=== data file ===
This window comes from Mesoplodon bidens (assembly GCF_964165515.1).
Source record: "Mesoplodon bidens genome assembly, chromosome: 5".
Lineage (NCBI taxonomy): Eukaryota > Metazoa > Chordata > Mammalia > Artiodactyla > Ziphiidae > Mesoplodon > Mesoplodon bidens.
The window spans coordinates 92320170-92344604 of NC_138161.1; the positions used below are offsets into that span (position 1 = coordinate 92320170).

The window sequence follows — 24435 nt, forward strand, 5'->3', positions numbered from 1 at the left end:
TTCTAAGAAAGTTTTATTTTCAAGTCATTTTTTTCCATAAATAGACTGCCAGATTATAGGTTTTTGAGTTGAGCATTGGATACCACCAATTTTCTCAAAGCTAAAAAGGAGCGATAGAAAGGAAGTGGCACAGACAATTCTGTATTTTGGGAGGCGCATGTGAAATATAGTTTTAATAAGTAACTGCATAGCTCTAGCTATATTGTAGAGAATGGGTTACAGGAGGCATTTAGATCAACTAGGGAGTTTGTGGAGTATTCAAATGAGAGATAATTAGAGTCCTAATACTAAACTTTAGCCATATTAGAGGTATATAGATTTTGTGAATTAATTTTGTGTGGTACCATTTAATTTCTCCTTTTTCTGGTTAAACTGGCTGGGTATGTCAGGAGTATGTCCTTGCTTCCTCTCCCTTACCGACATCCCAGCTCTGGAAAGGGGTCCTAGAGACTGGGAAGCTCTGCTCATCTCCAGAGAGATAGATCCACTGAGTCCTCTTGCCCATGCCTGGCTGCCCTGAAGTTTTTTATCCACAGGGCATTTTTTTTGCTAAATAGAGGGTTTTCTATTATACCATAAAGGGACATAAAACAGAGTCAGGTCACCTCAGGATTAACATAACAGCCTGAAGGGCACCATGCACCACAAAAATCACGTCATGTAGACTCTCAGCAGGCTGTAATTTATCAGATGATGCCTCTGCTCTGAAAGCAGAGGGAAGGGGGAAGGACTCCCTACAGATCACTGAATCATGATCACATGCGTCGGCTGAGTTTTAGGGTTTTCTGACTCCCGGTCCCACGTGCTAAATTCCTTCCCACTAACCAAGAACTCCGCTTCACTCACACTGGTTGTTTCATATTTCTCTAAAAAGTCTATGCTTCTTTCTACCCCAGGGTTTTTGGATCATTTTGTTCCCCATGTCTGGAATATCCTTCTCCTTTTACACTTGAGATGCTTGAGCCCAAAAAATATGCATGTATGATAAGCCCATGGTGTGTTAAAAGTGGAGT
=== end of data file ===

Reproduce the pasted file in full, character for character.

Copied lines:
This window comes from Mesoplodon bidens (assembly GCF_964165515.1).
Source record: "Mesoplodon bidens genome assembly, chromosome: 5".
Lineage (NCBI taxonomy): Eukaryota > Metazoa > Chordata > Mammalia > Artiodactyla > Ziphiidae > Mesoplodon > Mesoplodon bidens.
The window spans coordinates 92320170-92344604 of NC_138161.1; the positions used below are offsets into that span (position 1 = coordinate 92320170).

The window sequence follows — 24435 nt, forward strand, 5'->3', positions numbered from 1 at the left end:
TTCTAAGAAAGTTTTATTTTCAAGTCATTTTTTTCCATAAATAGACTGCCAGATTATAGGTTTTTGAGTTGAGCATTGGATACCACCAATTTTCTCAAAGCTAAAAAGGAGCGATAGAAAGGAAGTGGCACAGACAATTCTGTATTTTGGGAGGCGCATGTGAAATATAGTTTTAATAAGTAACTGCATAGCTCTAGCTATATTGTAGAGAATGGGTTACAGGAGGCATTTAGATCAACTAGGGAGTTTGTGGAGTATTCAAATGAGAGATAATTAGAGTCCTAATACTAAACTTTAGCCATATTAGAGGTATATAGATTTTGTGAATTAATTTTGTGTGGTACCATTTAATTTCTCCTTTTTCTGGTTAAACTGGCTGGGTATGTCAGGAGTATGTCCTTGCTTCCTCTCCCTTACCGACATCCCAGCTCTGGAAAGGGGTCCTAGAGACTGGGAAGCTCTGCTCATCTCCAGAGAGATAGATCCACTGAGTCCTCTTGCCCATGCCTGGCTGCCCTGAAGTTTTTTATCCACAGGGCATTTTTTTTGCTAAATAGAGGGTTTTCTATTATACCATAAAGGGACATAAAACAGAGTCAGGTCACCTCAGGATTAACATAACAGCCTGAAGGGCACCATGCACCACAAAAATCACGTCATGTAGACTCTCAGCAGGCTGTAATTTATCAGATGATGCCTCTGCTCTGAAAGCAGAGGGAAGGGGGAAGGACTCCCTACAGATCACTGAATCATGATCACATGCGTCGGCTGAGTTTTAGGGTTTTCTGACTCCCGGTCCCACGTGCTAAATTCCTTCCCACTAACCAAGAACTCCGCTTCACTCACACTGGTTGTTTCATATTTCTCTAAAAAGTCTATGCTTCTTTCTACCCCAGGGTTTTTGGATCATTTTGTTCCCCATGTCTGGAATATCCTTCTCCTTTTACACTTGAGATGCTTGAGCCCAAAAAATATGCATGTATGATAAGCCCATGGTGTGTTAAAAGTGGAGT